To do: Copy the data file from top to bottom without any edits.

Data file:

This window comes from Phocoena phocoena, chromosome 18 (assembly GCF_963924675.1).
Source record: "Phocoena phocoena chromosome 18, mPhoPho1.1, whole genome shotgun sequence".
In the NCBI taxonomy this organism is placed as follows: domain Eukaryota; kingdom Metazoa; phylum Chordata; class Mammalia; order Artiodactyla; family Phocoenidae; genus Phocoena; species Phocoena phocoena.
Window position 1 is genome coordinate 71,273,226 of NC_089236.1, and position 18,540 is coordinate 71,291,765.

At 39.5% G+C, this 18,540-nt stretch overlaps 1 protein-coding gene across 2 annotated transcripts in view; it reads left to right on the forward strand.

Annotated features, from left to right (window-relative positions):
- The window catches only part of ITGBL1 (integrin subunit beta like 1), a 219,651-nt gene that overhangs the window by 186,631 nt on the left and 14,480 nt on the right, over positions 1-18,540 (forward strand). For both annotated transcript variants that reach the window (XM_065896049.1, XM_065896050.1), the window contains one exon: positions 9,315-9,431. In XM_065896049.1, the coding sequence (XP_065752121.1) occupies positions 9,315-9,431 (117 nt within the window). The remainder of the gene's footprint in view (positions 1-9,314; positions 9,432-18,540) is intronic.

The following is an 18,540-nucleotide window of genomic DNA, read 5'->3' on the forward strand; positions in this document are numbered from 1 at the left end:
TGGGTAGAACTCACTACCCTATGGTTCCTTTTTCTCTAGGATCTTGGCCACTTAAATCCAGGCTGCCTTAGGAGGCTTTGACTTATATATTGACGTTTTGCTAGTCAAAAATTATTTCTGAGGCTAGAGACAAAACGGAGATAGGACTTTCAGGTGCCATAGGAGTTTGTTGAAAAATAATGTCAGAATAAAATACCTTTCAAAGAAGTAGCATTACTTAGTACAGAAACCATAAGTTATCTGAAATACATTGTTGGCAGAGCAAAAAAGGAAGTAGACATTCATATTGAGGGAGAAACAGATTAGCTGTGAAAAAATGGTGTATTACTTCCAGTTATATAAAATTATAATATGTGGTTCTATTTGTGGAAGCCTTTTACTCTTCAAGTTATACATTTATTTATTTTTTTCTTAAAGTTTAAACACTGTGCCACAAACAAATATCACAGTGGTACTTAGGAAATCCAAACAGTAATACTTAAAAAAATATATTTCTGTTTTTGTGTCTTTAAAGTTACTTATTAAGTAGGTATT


This window comes from Phocoena phocoena, chromosome 18 (assembly GCF_963924675.1).
Source record: "Phocoena phocoena chromosome 18, mPhoPho1.1, whole genome shotgun sequence".
In the NCBI taxonomy this organism is placed as follows: domain Eukaryota; kingdom Metazoa; phylum Chordata; class Mammalia; order Artiodactyla; family Phocoenidae; genus Phocoena; species Phocoena phocoena.
Window position 1 is genome coordinate 71,273,226 of NC_089236.1, and position 18,540 is coordinate 71,291,765.

At 39.5% G+C, this 18,540-nt stretch overlaps 1 protein-coding gene across 2 annotated transcripts in view; it reads left to right on the forward strand.

Annotated features, from left to right (window-relative positions):
- The window catches only part of ITGBL1 (integrin subunit beta like 1), a 219,651-nt gene that overhangs the window by 186,631 nt on the left and 14,480 nt on the right, over positions 1-18,540 (forward strand). For both annotated transcript variants that reach the window (XM_065896049.1, XM_065896050.1), the window contains one exon: positions 9,315-9,431. In XM_065896049.1, the coding sequence (XP_065752121.1) occupies positions 9,315-9,431 (117 nt within the window). The remainder of the gene's footprint in view (positions 1-9,314; positions 9,432-18,540) is intronic.

The following is an 18,540-nucleotide window of genomic DNA, read 5'->3' on the forward strand; positions in this document are numbered from 1 at the left end:
TGGGTAGAACTCACTACCCTATGGTTCCTTTTTCTCTAGGATCTTGGCCACTTAAATCCAGGCTGCCTTAGGAGGCTTTGACTTATATATTGACGTTTTGCTAGTCAAAAATTATTTCTGAGGCTAGAGACAAAACGGAGATAGGACTTTCAGGTGCCATAGGAGTTTGTTGAAAAATAATGTCAGAATAAAATACCTTTCAAAGAAGTAGCATTACTTAGTACAGAAACCATAAGTTATCTGAAATACATTGTTGGCAGAGCAAAAAAGGAAGTAGACATTCATATTGAGGGAGAAACAGATTAGCTGTGAAAAAATGGTGTATTACTTCCAGTTATATAAAATTATAATATGTGGTTCTATTTGTGGAAGCCTTTTACTCTTCAAGTTATACATTTATTTATTTTTTTCTTAAAGTTTAAACACTGTGCCACAAACAAATATCACAGTGGTACTTAGGAAATCCAAACAGTAATACTTAAAAAAATATATTTCTGTTTTTGTGTCTTTAAAGTTACTTATTAAGTAGGTATT